Hi! I’m Zahra, SELF magazine’s executive editor and the host of our wellness advice podcast, Checking In. In this week’s episode—the final one of the season—we’re diving into a conversation about advocating for yourself in medical situations when you have a chronic illness. If you have any kind of chronic illness or if you love someone who does, you may be all too familiar with how much of an ordeal it can be to find compassionate, comprehensive medical care from providers who take you and your concerns seriously. This can become an especially difficult ordeal if you belong to any number of marginalized groups who routinely face medical racism or bias of any kind. So, let’s dive in.
This week, our listener question comes from Victoria, who has endometriosis, which involves tissue from the uterine lining (or tissue that’s similar but has a few key differences) growing on other internal organs. This reproductive health condition isn’t fully understood, but it can very clearly cause debilitating pain among other symptoms that can make life with this health issue really hard to navigate. It can also be tough to get proper medical care for endometriosis for so many reasons. For one, there’s no cure, only treatment options meant to manage symptoms to a certain degree. Beyond that, though, people with endometriosis often have to deal with the unwarranted shame, stigma, and medical disbelief or even mistreatment that comes from having this kind of reproductive health condition. So, how does someone in this situation best advocate for themselves with all of that in mind?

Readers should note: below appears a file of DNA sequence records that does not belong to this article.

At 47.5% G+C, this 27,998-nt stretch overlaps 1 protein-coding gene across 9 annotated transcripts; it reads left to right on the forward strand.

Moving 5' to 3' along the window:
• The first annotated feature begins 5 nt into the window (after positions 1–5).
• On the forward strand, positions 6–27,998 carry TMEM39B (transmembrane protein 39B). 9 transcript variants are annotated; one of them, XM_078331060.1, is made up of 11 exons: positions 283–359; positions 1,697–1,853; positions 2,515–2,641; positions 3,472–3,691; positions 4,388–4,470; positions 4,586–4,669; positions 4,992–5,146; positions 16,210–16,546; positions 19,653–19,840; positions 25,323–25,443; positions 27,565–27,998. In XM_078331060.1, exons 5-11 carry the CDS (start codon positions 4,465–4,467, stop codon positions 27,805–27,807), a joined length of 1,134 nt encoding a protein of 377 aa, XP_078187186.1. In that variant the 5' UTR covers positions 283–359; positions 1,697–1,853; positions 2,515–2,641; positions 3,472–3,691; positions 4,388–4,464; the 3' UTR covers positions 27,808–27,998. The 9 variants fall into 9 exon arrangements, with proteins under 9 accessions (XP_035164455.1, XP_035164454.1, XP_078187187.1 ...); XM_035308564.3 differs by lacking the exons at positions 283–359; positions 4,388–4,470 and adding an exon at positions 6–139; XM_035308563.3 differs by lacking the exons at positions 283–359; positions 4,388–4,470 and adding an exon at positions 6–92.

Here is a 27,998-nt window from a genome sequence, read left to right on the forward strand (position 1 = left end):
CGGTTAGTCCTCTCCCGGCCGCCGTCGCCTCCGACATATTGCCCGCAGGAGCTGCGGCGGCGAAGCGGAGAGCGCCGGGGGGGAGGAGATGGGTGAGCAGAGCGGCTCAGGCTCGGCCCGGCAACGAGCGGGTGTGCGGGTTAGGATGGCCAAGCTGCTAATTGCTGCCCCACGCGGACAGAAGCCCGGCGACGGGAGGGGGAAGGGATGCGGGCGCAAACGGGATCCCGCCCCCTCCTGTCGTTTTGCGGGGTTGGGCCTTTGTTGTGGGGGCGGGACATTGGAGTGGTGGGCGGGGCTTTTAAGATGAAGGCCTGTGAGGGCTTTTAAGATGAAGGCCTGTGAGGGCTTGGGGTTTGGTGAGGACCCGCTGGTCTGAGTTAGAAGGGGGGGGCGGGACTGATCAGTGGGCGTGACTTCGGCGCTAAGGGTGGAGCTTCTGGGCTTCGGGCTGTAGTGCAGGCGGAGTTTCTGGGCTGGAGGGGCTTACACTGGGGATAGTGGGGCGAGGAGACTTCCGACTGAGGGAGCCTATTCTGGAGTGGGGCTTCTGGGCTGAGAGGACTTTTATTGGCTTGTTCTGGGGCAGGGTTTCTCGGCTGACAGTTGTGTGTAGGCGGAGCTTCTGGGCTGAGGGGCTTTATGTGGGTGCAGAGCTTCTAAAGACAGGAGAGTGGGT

To find out, I chatted with Lauren Selfridge, L.M.F.T., a psychotherapist with multiple sclerosis and the host of This Is Not What I Ordered, a podcast about “full-hearted” living with chronic illness. After featuring her on season 1 in an episode about chronic illness and relationships, we knew we needed to invite Selfridge back for her insight into this tricky, nuanced topic. To offer Victoria and anyone in a similar position some guidance, Selfridge delves into her own journey to diagnosis with multiple sclerosis and shares plenty of words of wisdom when it comes to finding what Selfridge calls an “emotionally intelligent” doctor. She also gets into the whole second opinion discussion, including how to know when it’s time to seek one out. One aspect of the discussion that I found particularly delightful came about when Victoria asked how she might also advocate for other people in her situation—Selfridge had some compelling advice there as well. Give it a listen!
New episodes of “Checking In” come out every Monday. Listen to this week’s episode above, and get more episodes of “Checking In” on Apple Podcasts, Spotify, Google, or wherever you listen to podcasts.
Lauren Selfridge, L.M.F.T., is a psychotherapist with multiple sclerosis. You can learn more about Lauren’s work at her website and you can follow her on Instagram @laurenselfridgeofficical. You can listen to her podcast This Is Not What I Ordered here.
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